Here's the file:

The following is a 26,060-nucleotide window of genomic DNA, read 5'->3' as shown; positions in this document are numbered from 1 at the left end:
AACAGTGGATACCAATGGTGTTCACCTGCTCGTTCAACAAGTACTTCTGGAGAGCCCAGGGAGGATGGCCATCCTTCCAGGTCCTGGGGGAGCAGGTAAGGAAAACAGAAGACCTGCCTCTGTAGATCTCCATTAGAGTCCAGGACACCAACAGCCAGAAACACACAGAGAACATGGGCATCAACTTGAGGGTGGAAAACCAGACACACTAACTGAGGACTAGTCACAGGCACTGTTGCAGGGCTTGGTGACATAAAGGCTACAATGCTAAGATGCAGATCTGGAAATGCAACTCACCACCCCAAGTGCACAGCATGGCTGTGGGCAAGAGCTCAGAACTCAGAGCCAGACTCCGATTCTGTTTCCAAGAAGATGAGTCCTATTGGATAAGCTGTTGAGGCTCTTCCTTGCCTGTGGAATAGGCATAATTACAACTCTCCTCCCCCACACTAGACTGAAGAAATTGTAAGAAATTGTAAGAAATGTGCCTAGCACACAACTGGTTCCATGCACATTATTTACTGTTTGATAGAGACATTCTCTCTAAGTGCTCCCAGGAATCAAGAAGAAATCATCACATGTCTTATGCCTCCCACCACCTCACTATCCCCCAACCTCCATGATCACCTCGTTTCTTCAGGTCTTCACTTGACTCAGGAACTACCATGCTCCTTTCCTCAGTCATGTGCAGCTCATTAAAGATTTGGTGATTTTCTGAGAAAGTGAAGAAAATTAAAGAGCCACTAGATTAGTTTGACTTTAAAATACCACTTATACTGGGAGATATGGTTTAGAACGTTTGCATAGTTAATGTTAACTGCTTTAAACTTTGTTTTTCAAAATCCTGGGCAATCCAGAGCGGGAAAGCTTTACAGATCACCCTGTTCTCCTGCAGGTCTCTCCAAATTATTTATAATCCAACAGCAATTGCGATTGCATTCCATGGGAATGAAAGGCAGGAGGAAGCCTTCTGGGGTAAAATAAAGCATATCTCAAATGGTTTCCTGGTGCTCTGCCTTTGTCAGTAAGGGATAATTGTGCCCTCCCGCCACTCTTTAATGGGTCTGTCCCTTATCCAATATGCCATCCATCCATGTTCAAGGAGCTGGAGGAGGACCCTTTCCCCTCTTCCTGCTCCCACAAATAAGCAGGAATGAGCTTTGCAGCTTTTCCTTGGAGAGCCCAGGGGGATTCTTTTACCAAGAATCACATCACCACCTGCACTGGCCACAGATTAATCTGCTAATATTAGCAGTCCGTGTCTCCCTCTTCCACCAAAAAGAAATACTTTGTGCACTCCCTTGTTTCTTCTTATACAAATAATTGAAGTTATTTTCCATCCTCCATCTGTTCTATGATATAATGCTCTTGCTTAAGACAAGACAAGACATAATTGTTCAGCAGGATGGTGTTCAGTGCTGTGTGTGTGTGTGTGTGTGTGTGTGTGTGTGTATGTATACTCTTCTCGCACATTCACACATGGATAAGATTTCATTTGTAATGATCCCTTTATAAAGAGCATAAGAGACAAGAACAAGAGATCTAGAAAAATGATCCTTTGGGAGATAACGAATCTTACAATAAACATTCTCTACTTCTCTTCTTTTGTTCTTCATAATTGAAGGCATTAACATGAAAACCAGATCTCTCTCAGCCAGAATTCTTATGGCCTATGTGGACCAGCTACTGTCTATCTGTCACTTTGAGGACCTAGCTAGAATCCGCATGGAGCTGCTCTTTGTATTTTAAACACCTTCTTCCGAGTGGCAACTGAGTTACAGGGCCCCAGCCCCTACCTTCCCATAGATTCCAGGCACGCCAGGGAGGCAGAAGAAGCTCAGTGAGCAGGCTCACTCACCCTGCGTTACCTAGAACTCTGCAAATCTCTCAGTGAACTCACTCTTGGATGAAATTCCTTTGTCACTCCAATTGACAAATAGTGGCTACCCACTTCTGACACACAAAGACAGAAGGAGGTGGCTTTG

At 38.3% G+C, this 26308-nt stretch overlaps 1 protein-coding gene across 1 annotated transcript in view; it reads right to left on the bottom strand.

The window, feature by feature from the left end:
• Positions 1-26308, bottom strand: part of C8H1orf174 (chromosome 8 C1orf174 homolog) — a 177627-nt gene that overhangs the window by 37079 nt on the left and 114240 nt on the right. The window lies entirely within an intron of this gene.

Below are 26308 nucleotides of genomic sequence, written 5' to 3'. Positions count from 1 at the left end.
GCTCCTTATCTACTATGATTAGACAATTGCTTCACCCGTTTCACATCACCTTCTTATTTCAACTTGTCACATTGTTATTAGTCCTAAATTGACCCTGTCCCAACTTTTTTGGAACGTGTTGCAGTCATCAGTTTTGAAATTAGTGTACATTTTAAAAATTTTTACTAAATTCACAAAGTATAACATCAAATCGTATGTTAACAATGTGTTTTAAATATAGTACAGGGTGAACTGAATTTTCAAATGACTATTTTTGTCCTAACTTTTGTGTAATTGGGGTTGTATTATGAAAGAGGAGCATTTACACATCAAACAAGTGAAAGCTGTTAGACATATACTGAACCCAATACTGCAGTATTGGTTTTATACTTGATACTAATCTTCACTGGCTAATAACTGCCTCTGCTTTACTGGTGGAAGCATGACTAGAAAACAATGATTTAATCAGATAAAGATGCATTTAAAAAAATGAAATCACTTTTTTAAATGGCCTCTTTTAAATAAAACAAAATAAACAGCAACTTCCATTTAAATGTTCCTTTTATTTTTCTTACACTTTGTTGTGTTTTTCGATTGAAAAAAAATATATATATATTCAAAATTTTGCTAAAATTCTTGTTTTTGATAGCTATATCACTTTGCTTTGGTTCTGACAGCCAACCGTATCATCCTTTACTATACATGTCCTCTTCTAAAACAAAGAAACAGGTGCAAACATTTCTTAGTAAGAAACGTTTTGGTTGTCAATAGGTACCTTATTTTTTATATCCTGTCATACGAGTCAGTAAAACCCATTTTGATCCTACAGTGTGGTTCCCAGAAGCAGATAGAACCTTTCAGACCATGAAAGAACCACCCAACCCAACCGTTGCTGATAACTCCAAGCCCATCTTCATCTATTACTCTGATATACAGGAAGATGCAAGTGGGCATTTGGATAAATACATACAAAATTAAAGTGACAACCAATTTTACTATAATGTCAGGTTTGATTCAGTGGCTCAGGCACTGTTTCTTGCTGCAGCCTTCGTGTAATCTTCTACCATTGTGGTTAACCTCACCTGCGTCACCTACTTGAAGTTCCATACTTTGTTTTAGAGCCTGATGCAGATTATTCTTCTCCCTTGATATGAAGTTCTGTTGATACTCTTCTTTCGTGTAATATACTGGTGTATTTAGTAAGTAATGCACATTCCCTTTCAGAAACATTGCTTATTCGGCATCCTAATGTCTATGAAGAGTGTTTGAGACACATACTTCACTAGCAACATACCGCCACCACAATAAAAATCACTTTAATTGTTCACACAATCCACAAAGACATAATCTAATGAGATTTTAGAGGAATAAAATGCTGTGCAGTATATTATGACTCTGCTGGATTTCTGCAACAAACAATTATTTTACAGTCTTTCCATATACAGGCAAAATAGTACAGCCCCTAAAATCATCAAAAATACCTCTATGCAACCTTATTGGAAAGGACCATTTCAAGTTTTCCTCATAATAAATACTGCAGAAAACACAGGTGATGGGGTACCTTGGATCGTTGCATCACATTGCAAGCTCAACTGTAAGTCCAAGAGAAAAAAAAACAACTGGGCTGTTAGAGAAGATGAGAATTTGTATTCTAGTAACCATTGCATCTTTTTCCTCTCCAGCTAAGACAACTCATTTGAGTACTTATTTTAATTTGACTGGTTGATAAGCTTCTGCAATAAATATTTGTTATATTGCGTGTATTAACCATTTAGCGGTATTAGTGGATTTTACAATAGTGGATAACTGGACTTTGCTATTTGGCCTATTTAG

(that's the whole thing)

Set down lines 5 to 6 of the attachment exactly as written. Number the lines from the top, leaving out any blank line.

• Positions 1-26308, bottom strand: part of C8H1orf174 (chromosome 8 C1orf174 homolog) — a 177627-nt gene that overhangs the window by 37079 nt on the left and 114240 nt on the right. The window lies entirely within an intron of this gene.

Below are 26308 nucleotides of genomic sequence, written 5' to 3'. Positions count from 1 at the left end.